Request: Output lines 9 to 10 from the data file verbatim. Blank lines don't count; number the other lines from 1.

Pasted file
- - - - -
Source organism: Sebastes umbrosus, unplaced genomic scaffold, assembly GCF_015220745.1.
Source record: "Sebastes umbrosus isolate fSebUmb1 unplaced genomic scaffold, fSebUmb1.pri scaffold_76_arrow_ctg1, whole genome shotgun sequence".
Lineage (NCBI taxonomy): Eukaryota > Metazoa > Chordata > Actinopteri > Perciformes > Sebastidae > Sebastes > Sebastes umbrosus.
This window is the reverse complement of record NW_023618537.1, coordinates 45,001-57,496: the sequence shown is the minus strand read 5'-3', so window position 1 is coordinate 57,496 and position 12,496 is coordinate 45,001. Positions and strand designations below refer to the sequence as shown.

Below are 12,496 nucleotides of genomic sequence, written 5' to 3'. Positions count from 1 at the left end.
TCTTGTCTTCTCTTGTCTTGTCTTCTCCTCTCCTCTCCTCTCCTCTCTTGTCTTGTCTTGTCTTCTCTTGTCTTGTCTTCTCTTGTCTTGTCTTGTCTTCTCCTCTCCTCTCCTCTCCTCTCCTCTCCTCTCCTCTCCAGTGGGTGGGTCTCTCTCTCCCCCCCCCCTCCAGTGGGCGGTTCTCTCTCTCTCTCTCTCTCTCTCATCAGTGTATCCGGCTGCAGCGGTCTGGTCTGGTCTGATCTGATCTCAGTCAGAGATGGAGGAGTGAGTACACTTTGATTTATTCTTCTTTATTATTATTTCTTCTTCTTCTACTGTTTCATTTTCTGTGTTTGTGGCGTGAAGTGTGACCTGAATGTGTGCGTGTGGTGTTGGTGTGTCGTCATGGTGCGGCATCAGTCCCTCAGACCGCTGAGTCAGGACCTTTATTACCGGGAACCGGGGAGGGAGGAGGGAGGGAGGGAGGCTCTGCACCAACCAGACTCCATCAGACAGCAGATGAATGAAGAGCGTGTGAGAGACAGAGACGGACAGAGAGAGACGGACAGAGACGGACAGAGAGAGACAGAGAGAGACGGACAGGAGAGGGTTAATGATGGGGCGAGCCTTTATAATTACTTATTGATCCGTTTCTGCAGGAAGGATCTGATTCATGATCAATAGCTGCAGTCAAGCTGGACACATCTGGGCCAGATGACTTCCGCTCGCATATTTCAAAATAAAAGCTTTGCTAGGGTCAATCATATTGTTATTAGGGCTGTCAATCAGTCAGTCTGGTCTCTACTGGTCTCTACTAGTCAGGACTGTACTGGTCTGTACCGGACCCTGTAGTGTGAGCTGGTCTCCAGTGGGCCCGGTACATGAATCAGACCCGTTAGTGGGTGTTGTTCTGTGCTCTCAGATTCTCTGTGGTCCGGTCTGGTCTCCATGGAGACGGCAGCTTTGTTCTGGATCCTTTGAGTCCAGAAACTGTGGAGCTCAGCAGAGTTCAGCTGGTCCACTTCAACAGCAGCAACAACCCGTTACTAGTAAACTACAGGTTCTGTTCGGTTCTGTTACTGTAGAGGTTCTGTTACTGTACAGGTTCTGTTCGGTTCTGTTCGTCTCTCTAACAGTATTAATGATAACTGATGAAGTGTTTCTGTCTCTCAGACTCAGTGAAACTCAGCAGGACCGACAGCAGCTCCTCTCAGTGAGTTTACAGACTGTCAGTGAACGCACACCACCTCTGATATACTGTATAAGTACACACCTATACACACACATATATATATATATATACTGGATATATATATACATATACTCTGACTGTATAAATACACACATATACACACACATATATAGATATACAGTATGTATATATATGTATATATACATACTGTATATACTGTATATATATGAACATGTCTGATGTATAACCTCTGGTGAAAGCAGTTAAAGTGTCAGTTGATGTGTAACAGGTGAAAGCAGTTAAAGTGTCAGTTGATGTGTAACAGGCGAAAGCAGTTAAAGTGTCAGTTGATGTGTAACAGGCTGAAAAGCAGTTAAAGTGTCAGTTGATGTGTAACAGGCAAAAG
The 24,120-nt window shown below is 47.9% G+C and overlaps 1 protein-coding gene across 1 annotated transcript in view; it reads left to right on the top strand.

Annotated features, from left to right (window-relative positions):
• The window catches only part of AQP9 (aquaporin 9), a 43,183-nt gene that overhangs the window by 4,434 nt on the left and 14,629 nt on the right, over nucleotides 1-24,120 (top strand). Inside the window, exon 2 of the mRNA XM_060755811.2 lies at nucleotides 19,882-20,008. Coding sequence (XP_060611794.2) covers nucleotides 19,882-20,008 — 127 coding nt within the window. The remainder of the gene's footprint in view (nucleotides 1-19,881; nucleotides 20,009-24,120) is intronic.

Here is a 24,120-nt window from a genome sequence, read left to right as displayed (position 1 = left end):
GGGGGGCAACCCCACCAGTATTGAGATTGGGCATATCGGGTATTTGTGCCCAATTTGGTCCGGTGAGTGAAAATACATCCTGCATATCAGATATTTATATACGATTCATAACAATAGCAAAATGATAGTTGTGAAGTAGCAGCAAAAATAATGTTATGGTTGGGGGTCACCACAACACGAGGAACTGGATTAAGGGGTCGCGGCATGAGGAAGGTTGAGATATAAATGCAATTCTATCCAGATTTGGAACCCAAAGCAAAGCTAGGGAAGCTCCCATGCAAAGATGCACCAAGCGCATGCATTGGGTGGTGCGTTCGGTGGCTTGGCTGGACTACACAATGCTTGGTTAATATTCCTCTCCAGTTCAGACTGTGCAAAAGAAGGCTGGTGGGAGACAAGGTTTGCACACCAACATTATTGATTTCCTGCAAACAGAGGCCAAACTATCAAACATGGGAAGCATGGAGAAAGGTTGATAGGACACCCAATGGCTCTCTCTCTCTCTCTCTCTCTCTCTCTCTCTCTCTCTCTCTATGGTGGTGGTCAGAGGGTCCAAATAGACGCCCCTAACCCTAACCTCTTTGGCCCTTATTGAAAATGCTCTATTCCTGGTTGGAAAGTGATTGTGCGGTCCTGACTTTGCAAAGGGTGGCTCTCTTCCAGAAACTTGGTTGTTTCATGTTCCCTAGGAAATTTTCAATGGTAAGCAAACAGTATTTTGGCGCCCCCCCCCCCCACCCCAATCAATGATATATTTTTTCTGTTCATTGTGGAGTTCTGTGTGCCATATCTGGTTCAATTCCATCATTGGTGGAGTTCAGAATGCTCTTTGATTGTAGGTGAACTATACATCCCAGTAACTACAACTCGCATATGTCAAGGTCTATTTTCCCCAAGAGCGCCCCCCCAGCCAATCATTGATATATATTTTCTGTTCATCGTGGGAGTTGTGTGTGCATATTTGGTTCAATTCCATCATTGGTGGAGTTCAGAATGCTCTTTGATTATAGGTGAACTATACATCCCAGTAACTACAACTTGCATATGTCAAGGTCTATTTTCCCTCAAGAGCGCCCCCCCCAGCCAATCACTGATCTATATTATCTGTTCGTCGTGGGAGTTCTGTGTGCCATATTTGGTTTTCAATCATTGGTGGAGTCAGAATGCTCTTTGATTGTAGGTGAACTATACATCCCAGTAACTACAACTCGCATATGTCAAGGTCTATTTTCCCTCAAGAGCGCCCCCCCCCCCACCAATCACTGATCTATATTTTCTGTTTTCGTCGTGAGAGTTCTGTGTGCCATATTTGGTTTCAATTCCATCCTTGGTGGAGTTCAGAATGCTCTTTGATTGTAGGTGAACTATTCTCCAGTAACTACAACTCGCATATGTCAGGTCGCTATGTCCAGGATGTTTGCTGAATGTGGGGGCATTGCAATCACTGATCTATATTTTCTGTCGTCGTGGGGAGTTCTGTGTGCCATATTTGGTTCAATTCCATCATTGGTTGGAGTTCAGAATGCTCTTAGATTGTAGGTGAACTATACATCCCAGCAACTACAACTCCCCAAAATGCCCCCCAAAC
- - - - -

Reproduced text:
• The window catches only part of AQP9 (aquaporin 9), a 43,183-nt gene that overhangs the window by 4,434 nt on the left and 14,629 nt on the right, over nucleotides 1-24,120 (top strand). Inside the window, exon 2 of the mRNA XM_060755811.2 lies at nucleotides 19,882-20,008. Coding sequence (XP_060611794.2) covers nucleotides 19,882-20,008 — 127 coding nt within the window. The remainder of the gene's footprint in view (nucleotides 1-19,881; nucleotides 20,009-24,120) is intronic.

Here is a 24,120-nt window from a genome sequence, read left to right as displayed (position 1 = left end):